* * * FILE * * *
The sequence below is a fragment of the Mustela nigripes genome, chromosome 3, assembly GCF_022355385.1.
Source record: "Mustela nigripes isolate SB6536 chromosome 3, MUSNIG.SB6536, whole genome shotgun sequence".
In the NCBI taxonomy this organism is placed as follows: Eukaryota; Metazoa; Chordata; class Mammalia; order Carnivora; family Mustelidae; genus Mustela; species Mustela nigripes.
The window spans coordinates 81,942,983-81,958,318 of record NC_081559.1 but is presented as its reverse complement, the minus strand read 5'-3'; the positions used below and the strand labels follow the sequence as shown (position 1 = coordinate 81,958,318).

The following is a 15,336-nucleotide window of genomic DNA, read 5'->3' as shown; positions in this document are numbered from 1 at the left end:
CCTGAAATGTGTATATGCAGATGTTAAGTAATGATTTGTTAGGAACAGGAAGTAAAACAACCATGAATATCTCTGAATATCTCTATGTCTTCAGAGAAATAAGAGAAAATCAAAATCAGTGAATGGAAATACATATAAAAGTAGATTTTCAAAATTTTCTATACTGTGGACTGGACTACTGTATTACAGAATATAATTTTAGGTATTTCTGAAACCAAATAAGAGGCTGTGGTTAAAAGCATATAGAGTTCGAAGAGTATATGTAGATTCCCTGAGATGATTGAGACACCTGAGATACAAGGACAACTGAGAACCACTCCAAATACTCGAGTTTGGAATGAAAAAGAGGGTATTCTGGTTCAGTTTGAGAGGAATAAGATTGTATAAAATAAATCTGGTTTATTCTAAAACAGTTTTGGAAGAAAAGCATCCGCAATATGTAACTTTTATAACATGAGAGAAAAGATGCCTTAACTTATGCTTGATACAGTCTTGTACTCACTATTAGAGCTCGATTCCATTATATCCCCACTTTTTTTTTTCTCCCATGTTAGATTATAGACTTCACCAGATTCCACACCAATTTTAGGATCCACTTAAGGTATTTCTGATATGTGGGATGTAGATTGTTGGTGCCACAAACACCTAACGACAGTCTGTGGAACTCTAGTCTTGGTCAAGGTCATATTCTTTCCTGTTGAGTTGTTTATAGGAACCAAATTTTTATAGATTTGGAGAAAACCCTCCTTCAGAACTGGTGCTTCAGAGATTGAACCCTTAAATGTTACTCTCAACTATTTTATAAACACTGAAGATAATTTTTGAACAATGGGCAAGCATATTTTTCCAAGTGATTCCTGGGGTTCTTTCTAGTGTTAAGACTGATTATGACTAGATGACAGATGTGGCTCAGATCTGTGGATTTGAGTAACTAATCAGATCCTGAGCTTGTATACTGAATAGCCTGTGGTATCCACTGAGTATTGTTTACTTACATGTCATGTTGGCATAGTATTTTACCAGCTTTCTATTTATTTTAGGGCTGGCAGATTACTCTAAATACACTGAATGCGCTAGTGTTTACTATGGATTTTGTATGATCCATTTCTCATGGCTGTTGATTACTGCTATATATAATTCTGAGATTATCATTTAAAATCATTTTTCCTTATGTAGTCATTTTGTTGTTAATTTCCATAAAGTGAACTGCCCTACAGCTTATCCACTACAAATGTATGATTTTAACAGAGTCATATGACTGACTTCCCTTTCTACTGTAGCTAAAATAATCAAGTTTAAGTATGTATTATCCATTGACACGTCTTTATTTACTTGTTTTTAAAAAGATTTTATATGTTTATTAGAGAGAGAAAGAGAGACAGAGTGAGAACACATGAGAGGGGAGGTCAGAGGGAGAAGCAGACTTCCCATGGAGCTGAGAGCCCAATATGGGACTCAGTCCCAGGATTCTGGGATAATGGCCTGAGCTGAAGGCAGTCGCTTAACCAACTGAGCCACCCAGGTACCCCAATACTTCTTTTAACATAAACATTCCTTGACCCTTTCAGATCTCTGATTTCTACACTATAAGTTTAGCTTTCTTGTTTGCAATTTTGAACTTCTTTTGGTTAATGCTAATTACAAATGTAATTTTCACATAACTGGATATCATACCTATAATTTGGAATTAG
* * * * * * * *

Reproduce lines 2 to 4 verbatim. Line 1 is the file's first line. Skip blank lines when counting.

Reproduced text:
Source record: "Mustela nigripes isolate SB6536 chromosome 3, MUSNIG.SB6536, whole genome shotgun sequence".
In the NCBI taxonomy this organism is placed as follows: Eukaryota; Metazoa; Chordata; class Mammalia; order Carnivora; family Mustelidae; genus Mustela; species Mustela nigripes.
The window spans coordinates 81,942,983-81,958,318 of record NC_081559.1 but is presented as its reverse complement, the minus strand read 5'-3'; the positions used below and the strand labels follow the sequence as shown (position 1 = coordinate 81,958,318).